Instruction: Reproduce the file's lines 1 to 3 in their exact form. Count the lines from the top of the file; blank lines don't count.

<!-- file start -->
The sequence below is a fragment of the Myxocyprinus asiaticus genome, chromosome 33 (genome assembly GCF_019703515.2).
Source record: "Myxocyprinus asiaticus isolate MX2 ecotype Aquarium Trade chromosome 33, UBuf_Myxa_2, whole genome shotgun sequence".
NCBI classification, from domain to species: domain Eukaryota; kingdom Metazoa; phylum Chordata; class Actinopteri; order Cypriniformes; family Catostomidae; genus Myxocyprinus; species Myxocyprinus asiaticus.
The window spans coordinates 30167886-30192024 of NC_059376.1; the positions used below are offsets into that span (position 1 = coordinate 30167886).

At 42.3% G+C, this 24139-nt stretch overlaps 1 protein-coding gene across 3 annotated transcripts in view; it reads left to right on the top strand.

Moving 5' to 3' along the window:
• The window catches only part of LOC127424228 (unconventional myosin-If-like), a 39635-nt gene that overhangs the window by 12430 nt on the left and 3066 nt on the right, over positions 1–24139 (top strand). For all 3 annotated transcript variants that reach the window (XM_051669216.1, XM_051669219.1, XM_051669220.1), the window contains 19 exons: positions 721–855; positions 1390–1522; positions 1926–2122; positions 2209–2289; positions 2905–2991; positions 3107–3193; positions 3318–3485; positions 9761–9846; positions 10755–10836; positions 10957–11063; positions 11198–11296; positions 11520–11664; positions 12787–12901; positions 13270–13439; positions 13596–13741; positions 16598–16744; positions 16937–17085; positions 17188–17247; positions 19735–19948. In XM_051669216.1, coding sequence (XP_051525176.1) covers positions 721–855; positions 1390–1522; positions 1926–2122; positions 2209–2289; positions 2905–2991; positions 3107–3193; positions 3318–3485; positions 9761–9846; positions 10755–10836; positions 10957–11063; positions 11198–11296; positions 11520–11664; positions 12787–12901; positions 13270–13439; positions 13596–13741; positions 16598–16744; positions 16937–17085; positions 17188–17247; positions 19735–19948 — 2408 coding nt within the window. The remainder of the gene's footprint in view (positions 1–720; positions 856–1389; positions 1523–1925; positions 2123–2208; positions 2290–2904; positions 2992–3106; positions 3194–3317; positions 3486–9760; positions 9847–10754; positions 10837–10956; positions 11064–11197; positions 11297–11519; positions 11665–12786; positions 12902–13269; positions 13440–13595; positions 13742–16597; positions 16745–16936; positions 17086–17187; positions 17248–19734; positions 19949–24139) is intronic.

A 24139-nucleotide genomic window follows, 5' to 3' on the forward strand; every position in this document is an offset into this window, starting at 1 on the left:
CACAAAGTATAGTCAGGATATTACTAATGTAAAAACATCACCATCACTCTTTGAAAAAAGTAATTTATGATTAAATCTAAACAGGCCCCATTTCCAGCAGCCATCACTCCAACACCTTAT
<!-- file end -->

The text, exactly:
The sequence below is a fragment of the Myxocyprinus asiaticus genome, chromosome 33 (genome assembly GCF_019703515.2).
Source record: "Myxocyprinus asiaticus isolate MX2 ecotype Aquarium Trade chromosome 33, UBuf_Myxa_2, whole genome shotgun sequence".
NCBI classification, from domain to species: domain Eukaryota; kingdom Metazoa; phylum Chordata; class Actinopteri; order Cypriniformes; family Catostomidae; genus Myxocyprinus; species Myxocyprinus asiaticus.